Hong Kong will scrap its controversial quarantine for arrivals from next week, bowing to mounting pressure to end more than two and a half years of isolation that has hammered the economy and driven talent out of the financial hub.
The Chinese territory will resume quarantine-free entry from Monday, Hong Kong’s leader John Lee announced at a press conference on Friday.
“We must allow connectivity with the rest of the world so we can have economic momentum,” Lee said, while insisting the city must not “lie flat” against the coronavirus.
Travellers to the city currently must undergo three days of hotel quarantine followed by four days of medical surveillance, during which they are restricted from entering certain venues including bars and restaurants.
Under the new arrangements, arrivals will still be required to undergo three days of medical surveillance that will be lifted following a negative COVID test result, dampening prospects of a sharp rebound in tourism. Travellers will also be required to take a COVID PCR test upon landing followed by three subsequent tests in the days following their arrival.
The announcement comes after months of warnings by businesses and residents that the former British colony, which brands itself as “Asia’s World City”, is losing its competitive edge to regional rivals such as Singapore.
The pandemic restrictions, along with a Beijing-led crackdown on dissent, have been blamed for a continuing exodus that has seen more than 200,000 people depart since 2020.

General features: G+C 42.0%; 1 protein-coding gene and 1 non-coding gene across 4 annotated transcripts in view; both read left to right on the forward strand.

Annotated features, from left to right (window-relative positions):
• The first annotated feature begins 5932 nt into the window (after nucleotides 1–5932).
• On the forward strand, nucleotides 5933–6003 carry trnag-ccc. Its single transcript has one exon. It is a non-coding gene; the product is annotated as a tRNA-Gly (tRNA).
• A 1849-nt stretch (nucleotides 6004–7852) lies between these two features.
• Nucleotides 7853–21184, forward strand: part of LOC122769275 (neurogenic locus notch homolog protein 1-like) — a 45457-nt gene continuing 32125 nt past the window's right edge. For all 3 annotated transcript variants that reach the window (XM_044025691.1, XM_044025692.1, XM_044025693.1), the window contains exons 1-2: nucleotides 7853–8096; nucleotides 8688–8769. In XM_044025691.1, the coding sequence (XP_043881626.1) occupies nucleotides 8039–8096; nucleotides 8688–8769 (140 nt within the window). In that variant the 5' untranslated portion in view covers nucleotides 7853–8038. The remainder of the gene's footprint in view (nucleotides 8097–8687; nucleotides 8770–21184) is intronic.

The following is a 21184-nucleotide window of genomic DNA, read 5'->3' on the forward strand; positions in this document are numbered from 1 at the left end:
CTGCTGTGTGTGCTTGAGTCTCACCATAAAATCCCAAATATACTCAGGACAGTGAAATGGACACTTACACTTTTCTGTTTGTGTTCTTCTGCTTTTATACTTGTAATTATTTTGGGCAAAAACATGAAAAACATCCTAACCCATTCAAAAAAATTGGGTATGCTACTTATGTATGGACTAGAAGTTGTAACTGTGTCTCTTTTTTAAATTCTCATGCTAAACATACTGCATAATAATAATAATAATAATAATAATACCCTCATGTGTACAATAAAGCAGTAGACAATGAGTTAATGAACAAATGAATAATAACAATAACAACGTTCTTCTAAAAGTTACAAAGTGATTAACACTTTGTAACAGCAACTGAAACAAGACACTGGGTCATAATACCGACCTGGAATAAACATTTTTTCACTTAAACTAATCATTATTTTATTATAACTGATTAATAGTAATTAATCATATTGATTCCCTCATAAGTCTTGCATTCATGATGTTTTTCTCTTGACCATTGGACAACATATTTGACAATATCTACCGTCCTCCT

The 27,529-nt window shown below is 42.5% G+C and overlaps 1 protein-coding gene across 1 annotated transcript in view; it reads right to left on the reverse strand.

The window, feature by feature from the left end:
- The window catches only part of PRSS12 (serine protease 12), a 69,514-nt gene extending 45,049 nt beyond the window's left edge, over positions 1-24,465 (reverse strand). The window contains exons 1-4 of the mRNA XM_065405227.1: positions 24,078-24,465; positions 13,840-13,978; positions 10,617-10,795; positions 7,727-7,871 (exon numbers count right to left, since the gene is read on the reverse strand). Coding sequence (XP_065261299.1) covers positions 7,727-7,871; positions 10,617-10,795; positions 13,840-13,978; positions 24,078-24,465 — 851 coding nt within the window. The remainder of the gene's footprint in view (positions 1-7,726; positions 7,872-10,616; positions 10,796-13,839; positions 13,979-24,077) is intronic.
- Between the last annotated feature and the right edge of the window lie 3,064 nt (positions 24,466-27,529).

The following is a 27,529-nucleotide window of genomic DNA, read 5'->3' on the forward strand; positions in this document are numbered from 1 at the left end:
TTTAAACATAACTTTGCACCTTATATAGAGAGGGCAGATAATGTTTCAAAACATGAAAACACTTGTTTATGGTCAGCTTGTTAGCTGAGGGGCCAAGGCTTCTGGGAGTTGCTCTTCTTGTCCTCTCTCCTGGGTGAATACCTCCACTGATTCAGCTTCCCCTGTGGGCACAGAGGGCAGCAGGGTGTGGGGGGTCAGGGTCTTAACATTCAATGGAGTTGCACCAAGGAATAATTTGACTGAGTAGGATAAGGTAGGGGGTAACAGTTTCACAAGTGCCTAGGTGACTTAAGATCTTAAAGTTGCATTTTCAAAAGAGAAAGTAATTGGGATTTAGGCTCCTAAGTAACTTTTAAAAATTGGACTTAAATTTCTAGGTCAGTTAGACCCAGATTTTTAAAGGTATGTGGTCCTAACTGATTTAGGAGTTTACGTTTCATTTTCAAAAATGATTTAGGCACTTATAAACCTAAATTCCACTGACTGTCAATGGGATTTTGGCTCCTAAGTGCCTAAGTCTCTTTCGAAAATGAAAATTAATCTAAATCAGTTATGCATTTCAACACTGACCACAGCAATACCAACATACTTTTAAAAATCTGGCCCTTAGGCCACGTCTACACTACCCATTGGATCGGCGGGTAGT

Hong Kong, which has been caught between mainland China’s ultra-strict “zero-COVID” strategy and calls to restore international travel, is one of the last economies to end pandemic-related quarantine.
Taiwan on Thursday announced it would end quarantine for arrivals by mid-October, while Japan has opened the door to the resumption of mass tourism with the return of visa-free entry and the end of caps on daily arrivals from next month.
Gary Ng, a senior economist at investment bank Natixis, said Hong Kong’s announcement was a “much-belated step” to restore the city’s competitiveness but did not go far enough.
“The move will help the aviation sector in outbound tourism and business trips, which is a welcome move and positive for Hong Kong residents,” Ng told Al Jazeera.
“However, it will not be enough to put the economy back on track as it is still far from a full opening in attracting inbound visitors. There are still too many other restrictions. No one wants to come to a city with the ongoing compulsory COVID test, a mandatory mask requirement and the health code system for tourism.”